No knead bread is the easiest and most reliable bread-making method that I’ve come across. I have made dozens of bread recipes, and this is the one of the few that consistently create a product to rival any bakery’s artisan bread. The no knead bread takes the form of a beautiful boule with a thick and crusty exterior, while still boasting a soft and chewy interior. The bread is essentially a labyrinth of nooks and crannies into which your topping of choice will gladly get itself lost, until your vigilante-taste buds equip themselves with their, much-underused, headlamps and scour the land in search of mislaid peanut butter.

I have made several versions of this no knead bread, and continue to find myself dreaming up new combinations. This most certainly won’t be my last no knead bread post, so you’d best head out to the store to find yourselves a dutch oven/cast iron pot, if you don’t have one gathering dust in your cupboard, so that we can all get ‘a-baking together.

Once you learn this method, you’ll never find yourself trekking out in the cold winter weather to buy $5.00 bread ever again. This bread is easy, inexpensive, and emotionally gratifying.

If you want a plain bread, leave the chocolate, chili flakes, and sugar out. If you’re adventurous, and know how to have a good time, toss ’em in.

Chocolate-Chili No Knead Bread

Adapted from Jim Lahey’s No Knead Bread


1 cup whole wheat flour

2 cups all purpose or bread flour

1 1/2 tsp. salt

1/4 tsp instant (rapid rise) yeast

2 tsp crushed red chili flakes (or less, if you’d rather)

3 Tbsp white sugar, optional (it sweetens it up just slightly)

2/3 cup chocolate chips

1 1/2 cups water

wheat bran for sprinkling


  • In a large bowl, combine the flours, salt, yeast, chili flakes, and sugar.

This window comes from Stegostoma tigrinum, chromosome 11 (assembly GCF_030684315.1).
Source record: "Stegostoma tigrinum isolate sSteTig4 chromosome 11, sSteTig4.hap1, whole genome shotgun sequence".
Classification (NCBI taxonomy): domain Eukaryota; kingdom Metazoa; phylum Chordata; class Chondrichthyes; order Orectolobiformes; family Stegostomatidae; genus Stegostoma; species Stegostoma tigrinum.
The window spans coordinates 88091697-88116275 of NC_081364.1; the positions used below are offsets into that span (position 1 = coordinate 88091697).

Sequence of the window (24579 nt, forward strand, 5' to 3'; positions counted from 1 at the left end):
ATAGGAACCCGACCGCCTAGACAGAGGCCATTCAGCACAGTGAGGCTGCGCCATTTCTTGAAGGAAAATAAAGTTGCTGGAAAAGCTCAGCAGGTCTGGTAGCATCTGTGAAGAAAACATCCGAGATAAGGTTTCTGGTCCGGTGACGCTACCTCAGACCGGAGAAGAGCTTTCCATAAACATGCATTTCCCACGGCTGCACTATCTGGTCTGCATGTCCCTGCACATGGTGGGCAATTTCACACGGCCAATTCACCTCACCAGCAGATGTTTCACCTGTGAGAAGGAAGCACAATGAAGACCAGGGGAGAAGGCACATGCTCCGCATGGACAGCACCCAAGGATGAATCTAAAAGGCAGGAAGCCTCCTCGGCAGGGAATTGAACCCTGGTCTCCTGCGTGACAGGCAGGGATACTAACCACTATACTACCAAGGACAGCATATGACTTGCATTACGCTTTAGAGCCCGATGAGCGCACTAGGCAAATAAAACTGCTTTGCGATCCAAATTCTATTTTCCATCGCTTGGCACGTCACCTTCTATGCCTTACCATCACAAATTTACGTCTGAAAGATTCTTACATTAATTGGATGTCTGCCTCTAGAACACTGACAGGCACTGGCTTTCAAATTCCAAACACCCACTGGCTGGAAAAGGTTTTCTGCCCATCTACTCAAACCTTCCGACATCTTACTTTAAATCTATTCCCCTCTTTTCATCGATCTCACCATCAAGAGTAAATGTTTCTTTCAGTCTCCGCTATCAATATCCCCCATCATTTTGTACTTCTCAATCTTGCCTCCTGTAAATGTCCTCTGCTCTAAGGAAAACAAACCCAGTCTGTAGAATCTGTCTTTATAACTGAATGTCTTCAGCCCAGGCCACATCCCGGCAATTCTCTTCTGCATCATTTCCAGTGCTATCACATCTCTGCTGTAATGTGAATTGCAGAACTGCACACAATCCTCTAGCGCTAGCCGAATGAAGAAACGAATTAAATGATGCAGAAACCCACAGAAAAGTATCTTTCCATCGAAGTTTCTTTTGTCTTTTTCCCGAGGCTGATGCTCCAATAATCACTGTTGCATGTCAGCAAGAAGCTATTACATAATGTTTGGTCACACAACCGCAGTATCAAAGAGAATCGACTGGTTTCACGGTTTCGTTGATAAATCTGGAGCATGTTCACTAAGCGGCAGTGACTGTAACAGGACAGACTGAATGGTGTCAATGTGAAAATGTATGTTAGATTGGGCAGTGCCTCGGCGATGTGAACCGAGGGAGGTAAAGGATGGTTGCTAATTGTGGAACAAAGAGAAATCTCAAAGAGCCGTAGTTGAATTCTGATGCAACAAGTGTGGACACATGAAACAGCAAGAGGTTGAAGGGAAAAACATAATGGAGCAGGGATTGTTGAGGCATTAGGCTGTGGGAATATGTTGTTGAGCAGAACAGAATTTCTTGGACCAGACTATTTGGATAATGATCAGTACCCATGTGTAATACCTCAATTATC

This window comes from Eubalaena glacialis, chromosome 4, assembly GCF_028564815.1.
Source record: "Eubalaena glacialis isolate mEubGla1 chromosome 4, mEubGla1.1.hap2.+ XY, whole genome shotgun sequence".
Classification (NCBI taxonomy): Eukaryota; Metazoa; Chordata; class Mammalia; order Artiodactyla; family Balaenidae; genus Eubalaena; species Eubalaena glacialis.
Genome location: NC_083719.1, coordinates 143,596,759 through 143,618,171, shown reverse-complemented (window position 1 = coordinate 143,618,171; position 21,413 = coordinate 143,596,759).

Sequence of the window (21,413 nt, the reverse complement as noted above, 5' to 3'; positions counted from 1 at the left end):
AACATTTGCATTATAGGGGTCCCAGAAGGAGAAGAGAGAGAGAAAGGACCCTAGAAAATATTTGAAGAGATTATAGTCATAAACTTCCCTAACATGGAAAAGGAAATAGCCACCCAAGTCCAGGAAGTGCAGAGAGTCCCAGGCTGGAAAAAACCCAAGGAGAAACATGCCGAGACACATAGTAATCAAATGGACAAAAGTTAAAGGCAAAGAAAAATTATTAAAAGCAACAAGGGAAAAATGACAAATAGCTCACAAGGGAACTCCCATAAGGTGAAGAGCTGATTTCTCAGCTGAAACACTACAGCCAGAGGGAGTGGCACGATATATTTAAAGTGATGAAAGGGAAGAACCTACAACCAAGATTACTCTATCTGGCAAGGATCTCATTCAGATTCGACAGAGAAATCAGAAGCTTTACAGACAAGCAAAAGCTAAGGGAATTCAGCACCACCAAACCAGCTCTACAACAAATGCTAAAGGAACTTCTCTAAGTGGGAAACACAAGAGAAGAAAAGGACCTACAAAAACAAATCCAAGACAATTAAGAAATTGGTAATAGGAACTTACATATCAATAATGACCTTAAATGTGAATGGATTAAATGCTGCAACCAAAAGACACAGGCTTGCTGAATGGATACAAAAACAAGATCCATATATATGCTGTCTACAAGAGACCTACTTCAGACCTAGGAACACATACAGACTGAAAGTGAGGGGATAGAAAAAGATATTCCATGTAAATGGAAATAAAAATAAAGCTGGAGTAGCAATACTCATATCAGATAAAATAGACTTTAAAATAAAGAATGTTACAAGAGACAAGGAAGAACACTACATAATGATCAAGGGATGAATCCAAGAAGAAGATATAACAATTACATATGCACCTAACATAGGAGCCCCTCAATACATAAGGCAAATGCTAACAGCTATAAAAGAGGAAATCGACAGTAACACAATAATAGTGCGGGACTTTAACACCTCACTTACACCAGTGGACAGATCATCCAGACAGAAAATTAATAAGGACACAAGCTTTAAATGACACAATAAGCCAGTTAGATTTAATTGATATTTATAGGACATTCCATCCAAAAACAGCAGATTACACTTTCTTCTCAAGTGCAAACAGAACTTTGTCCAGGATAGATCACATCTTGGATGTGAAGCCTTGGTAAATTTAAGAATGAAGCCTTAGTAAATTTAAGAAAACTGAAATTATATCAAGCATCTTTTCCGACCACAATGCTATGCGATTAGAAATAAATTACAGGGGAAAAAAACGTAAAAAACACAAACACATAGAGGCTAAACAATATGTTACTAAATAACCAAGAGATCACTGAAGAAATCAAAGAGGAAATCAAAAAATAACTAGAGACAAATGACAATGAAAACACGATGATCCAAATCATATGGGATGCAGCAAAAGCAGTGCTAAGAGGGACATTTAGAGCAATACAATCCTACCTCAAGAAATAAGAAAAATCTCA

• Mix in the chocolate chips. Stir in the water. Your dough will look shaggy. That’s good.
  • Leave the dough in the same bowl and cover the bowl with plastic wrap. Let it rise in a draft-free place for 18-24 hours. **This means that you’ll have to plan ahead and mix everything together the day before.**
  • After the first rise, sprinkle the top of the dough with approximately 1/4 cup of flour and gently flatten enough to fold dough back onto itself a couple times to form a roundish blob of dough. Let it sit for a few minutes while you prepare for the next step.
  • Lightly grease a medium sized bowl with olive oil and sprinkle with wheat bran to lightly cover its surface (I usually just opt to use lightly-greased parchment paper for this step).
  • Gently and quickly transfer your dough (doing your very best to keep it in a roundish shape) to the prepared bowl.
  • Cover with a towel and let rise for 2 more hours.
  • 1-1/2 hours into the second rise, place your dutch oven/cast iron pot (with the lid) in your oven and preheat it to 500 degrees!
  • After the 2 hour rise/30-minute pot-preheat, carefully (it’s scalding!) remove the pot from the oven, take off its lid, and as gently as possible, flip the dough into the pot (being very careful not to burn yourself). Cover the pot and return it to the 500 degree oven.
  • Bake covered for 30 minutes. After 30 minutes, turn the oven down to 450 degrees and remove the lid. Bake for an additional 15 minutes. Remove cover and bake an additional 15 minutes at 450 degrees.
  • Remove from the oven and allow bread to cool completely (if you have the will power) before slicing and eating.

I topped my bread with a cinnamon-vanilla compound butter that I threw together at the last minute, flattened out, refrigerated, and then cut with a heart-shaped cookie cutter. This paired perfectly with the chewy, slightly sweet, and mildly spicy bread. Mmm.

More variations to come, but go ahead and be creative! Just keep the recipe’s skeleton together and mix in your favourite flavours.